Android UI Design Patterns: 5 tips for converting iOS UI to Android

Making your app look like it belongs into an Android phone

Many companies are converting their iOS apps to Android nowadays. However, simple one-to-one conversion of the UI might cause problems to the potential users. 
I don't believe that inter-platform consistency between an app's different versions is as important than consistency between apps on a single platform. Not many users use multiple different phones at the same time. This post describes five simple rules how an iOS app can be made to fit into the growing Android app crowd.
1. Use top tabs
Google recommends that tabs in Android apps placed on top part of the UI instead of the very bottom.

a slide from Roman Nurik's GDD 2010 presentation

There's a very good reason for that recommendation. Take a look at the following pictures.Both of them features app called runtastic. Their Android port keeps the UI virtually unchanged and causes problems to big portion of Android users. Many Android phones have the 4 (or some 3) required Android buttons right on the screens bottom edge. Having your app's navigation immediately adjacent to the buttons will inevitably cause users to tap the navigation buttons from time to time.

Foursquare port does a good work moving the navigation tabs to higher and avoiding the same problems as runtastic has.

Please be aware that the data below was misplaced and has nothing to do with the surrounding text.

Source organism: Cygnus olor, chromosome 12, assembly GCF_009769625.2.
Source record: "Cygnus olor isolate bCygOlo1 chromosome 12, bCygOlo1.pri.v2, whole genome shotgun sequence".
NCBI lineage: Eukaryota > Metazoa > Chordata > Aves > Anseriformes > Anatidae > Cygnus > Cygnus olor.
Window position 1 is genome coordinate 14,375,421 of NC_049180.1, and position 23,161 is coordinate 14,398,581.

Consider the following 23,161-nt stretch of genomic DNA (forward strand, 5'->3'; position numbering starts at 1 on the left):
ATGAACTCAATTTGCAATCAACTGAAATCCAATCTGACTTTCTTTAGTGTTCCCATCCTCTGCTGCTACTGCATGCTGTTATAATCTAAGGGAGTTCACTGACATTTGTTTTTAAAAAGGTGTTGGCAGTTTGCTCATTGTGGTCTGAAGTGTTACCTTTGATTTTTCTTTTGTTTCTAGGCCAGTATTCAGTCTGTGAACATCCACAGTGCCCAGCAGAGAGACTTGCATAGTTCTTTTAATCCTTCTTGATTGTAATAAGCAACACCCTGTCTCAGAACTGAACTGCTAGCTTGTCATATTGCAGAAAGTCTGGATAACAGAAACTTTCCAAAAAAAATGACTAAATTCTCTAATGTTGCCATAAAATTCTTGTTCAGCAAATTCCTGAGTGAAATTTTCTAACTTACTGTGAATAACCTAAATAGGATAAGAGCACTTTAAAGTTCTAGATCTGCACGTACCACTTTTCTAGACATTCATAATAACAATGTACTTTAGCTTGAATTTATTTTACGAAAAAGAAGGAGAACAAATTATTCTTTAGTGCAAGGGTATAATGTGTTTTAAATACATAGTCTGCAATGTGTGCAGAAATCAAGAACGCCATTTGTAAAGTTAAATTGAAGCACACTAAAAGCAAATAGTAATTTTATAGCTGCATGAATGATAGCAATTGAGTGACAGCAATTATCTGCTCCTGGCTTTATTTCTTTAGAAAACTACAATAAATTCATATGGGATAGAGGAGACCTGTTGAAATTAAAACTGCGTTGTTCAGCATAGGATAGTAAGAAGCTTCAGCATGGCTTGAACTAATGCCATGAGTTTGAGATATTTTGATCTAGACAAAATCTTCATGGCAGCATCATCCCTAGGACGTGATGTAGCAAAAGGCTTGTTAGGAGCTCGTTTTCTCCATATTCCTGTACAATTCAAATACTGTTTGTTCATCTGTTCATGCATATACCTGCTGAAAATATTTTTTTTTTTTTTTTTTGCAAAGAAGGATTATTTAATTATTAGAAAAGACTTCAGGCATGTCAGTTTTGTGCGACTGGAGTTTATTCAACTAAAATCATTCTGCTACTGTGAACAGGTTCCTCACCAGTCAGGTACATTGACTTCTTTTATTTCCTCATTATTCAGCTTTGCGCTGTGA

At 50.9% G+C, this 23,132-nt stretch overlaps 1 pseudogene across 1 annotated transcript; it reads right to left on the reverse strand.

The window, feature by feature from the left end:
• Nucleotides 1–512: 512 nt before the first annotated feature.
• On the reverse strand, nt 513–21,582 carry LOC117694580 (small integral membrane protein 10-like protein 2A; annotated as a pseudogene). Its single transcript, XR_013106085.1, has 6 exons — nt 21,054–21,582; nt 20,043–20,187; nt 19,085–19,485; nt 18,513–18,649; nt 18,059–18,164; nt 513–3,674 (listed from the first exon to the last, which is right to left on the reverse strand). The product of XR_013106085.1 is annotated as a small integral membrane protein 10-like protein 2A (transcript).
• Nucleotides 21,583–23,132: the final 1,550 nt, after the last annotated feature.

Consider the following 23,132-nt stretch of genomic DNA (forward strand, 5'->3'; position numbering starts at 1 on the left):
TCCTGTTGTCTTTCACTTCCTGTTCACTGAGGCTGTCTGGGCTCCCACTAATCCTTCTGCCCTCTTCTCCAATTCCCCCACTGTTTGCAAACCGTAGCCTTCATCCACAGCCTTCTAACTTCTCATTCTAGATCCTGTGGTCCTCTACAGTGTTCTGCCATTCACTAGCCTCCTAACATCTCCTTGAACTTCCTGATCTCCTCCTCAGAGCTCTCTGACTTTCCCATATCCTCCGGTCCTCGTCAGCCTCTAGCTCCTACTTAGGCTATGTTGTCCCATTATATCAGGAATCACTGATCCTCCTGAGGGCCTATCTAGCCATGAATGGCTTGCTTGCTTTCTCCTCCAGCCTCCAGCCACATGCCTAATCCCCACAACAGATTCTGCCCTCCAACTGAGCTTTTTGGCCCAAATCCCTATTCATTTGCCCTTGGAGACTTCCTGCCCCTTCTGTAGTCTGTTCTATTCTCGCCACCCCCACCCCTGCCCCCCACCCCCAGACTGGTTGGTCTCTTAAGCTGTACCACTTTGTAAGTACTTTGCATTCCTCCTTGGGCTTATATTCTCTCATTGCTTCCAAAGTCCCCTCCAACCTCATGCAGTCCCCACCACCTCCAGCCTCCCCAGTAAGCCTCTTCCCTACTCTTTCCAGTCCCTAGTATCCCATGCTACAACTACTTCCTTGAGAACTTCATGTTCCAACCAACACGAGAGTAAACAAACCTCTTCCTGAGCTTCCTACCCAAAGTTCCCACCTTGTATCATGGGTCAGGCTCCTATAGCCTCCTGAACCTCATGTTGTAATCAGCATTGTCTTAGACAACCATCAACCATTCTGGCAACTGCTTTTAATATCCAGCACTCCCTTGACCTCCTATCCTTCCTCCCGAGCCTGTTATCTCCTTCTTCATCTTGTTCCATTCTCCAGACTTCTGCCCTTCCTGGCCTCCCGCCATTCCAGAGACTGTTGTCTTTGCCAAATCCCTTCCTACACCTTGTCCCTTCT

On the left: iOS version. On the right: Android version.
2. No back button in UI
All Android devices are required to have a back button and user's have used in using it. There's no need to add a back button to the UI. 
Don’t do this:
A bit embarrassingly this example is
 from Android Central (an awesome source
for Android news) app. 

3. Use Android platform icons
Android platform provides icons for most common actions. One of them is share. Allrecepies uses an iOS icon (top right corner). There’s a well established “share” icon for Android seen for example in the default gallery app. It is freely available to use in every app.
On the left: Wrong. On the right: Correct.
4. Use Android’s intent APIs
One of the most powerful features of Android platform is the intent API. It allows apps to extend other apps' functionality by offering access to their features. Probably the most common way of doing this is the share function on various apps. An app can chose to share text, URL, image etc. Other apps can then register to listen to intents that they can handle. 
Apps should not implement their own interface for sharing through Facebook, twitter etc. If the app just let's the Android handle the share intent user can use their twitter etc app of choice. This way is much more convenient to users.

On the left: Wrong. On the right: Correct.
5. Consider using Action Bar
Action bar has become a single most easily identifiable feature in Android apps. Using it will instantly brand the app as an Android app. Users are used to the concept and it can improve app's usability. However, as always UI components should only be used if it makes sense.
Evernote uses Action Bar
pattern successfully
Simple one-to-one conversion from iOS design is usually not enough to create good user experience. However, the changed required might not require too huge amount of effort and will be rewarded byt much better user satisfaction.